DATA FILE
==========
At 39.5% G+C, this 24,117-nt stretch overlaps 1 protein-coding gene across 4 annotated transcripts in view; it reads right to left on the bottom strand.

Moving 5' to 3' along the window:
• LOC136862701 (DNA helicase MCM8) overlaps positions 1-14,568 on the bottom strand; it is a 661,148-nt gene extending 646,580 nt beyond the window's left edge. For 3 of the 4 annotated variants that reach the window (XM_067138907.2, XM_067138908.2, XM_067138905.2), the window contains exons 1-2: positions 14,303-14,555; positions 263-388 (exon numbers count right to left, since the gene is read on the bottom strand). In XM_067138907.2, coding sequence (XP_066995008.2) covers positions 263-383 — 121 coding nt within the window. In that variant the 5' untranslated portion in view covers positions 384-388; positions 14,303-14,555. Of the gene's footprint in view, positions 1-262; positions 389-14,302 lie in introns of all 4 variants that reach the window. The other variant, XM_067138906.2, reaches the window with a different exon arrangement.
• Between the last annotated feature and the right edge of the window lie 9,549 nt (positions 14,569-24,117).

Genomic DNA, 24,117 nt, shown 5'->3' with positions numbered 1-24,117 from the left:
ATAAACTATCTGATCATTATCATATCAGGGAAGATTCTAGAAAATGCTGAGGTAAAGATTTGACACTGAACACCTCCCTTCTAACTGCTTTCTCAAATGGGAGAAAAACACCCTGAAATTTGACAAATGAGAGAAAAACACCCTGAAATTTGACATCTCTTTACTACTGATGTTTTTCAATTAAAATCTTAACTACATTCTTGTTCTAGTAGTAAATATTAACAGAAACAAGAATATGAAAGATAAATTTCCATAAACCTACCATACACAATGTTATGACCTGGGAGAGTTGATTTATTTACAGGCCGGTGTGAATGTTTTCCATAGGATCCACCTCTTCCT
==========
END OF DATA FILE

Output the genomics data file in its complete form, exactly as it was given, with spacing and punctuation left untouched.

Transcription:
At 39.5% G+C, this 24,117-nt stretch overlaps 1 protein-coding gene across 4 annotated transcripts in view; it reads right to left on the bottom strand.

Moving 5' to 3' along the window:
• LOC136862701 (DNA helicase MCM8) overlaps positions 1-14,568 on the bottom strand; it is a 661,148-nt gene extending 646,580 nt beyond the window's left edge. For 3 of the 4 annotated variants that reach the window (XM_067138907.2, XM_067138908.2, XM_067138905.2), the window contains exons 1-2: positions 14,303-14,555; positions 263-388 (exon numbers count right to left, since the gene is read on the bottom strand). In XM_067138907.2, coding sequence (XP_066995008.2) covers positions 263-383 — 121 coding nt within the window. In that variant the 5' untranslated portion in view covers positions 384-388; positions 14,303-14,555. Of the gene's footprint in view, positions 1-262; positions 389-14,302 lie in introns of all 4 variants that reach the window. The other variant, XM_067138906.2, reaches the window with a different exon arrangement.
• Between the last annotated feature and the right edge of the window lie 9,549 nt (positions 14,569-24,117).

Genomic DNA, 24,117 nt, shown 5'->3' with positions numbered 1-24,117 from the left:
ATAAACTATCTGATCATTATCATATCAGGGAAGATTCTAGAAAATGCTGAGGTAAAGATTTGACACTGAACACCTCCCTTCTAACTGCTTTCTCAAATGGGAGAAAAACACCCTGAAATTTGACAAATGAGAGAAAAACACCCTGAAATTTGACATCTCTTTACTACTGATGTTTTTCAATTAAAATCTTAACTACATTCTTGTTCTAGTAGTAAATATTAACAGAAACAAGAATATGAAAGATAAATTTCCATAAACCTACCATACACAATGTTATGACCTGGGAGAGTTGATTTATTTACAGGCCGGTGTGAATGTTTTCCATAGGATCCACCTCTTCCT